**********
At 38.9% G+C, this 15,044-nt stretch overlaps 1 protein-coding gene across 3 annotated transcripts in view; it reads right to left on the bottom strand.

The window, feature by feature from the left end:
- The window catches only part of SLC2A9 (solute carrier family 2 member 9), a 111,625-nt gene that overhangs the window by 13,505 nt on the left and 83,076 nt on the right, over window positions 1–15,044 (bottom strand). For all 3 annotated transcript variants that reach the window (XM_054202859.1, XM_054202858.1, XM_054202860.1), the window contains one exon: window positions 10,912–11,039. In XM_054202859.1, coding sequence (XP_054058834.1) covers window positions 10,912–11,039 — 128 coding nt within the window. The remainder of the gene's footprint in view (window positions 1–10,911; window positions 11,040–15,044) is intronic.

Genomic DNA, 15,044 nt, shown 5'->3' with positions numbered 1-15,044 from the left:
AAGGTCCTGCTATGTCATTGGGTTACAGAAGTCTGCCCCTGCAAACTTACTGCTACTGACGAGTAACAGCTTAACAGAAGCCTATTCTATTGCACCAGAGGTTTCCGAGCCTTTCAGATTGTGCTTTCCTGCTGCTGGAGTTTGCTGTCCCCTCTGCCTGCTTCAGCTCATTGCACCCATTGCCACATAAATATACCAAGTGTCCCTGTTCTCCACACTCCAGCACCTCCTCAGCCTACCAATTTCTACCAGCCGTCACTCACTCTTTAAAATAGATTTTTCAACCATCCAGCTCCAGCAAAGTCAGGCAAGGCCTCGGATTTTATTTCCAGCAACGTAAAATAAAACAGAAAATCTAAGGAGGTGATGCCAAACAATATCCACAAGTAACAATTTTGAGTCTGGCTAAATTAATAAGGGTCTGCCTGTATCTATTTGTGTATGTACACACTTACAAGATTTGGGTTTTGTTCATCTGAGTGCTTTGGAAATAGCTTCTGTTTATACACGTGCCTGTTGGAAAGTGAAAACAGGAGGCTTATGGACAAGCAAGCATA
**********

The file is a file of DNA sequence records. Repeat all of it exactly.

At 38.9% G+C, this 15,044-nt stretch overlaps 1 protein-coding gene across 3 annotated transcripts in view; it reads right to left on the bottom strand.

The window, feature by feature from the left end:
- The window catches only part of SLC2A9 (solute carrier family 2 member 9), a 111,625-nt gene that overhangs the window by 13,505 nt on the left and 83,076 nt on the right, over window positions 1–15,044 (bottom strand). For all 3 annotated transcript variants that reach the window (XM_054202859.1, XM_054202858.1, XM_054202860.1), the window contains one exon: window positions 10,912–11,039. In XM_054202859.1, coding sequence (XP_054058834.1) covers window positions 10,912–11,039 — 128 coding nt within the window. The remainder of the gene's footprint in view (window positions 1–10,911; window positions 11,040–15,044) is intronic.

Genomic DNA, 15,044 nt, shown 5'->3' with positions numbered 1-15,044 from the left:
AAGGTCCTGCTATGTCATTGGGTTACAGAAGTCTGCCCCTGCAAACTTACTGCTACTGACGAGTAACAGCTTAACAGAAGCCTATTCTATTGCACCAGAGGTTTCCGAGCCTTTCAGATTGTGCTTTCCTGCTGCTGGAGTTTGCTGTCCCCTCTGCCTGCTTCAGCTCATTGCACCCATTGCCACATAAATATACCAAGTGTCCCTGTTCTCCACACTCCAGCACCTCCTCAGCCTACCAATTTCTACCAGCCGTCACTCACTCTTTAAAATAGATTTTTCAACCATCCAGCTCCAGCAAAGTCAGGCAAGGCCTCGGATTTTATTTCCAGCAACGTAAAATAAAACAGAAAATCTAAGGAGGTGATGCCAAACAATATCCACAAGTAACAATTTTGAGTCTGGCTAAATTAATAAGGGTCTGCCTGTATCTATTTGTGTATGTACACACTTACAAGATTTGGGTTTTGTTCATCTGAGTGCTTTGGAAATAGCTTCTGTTTATACACGTGCCTGTTGGAAAGTGAAAACAGGAGGCTTATGGACAAGCAAGCATA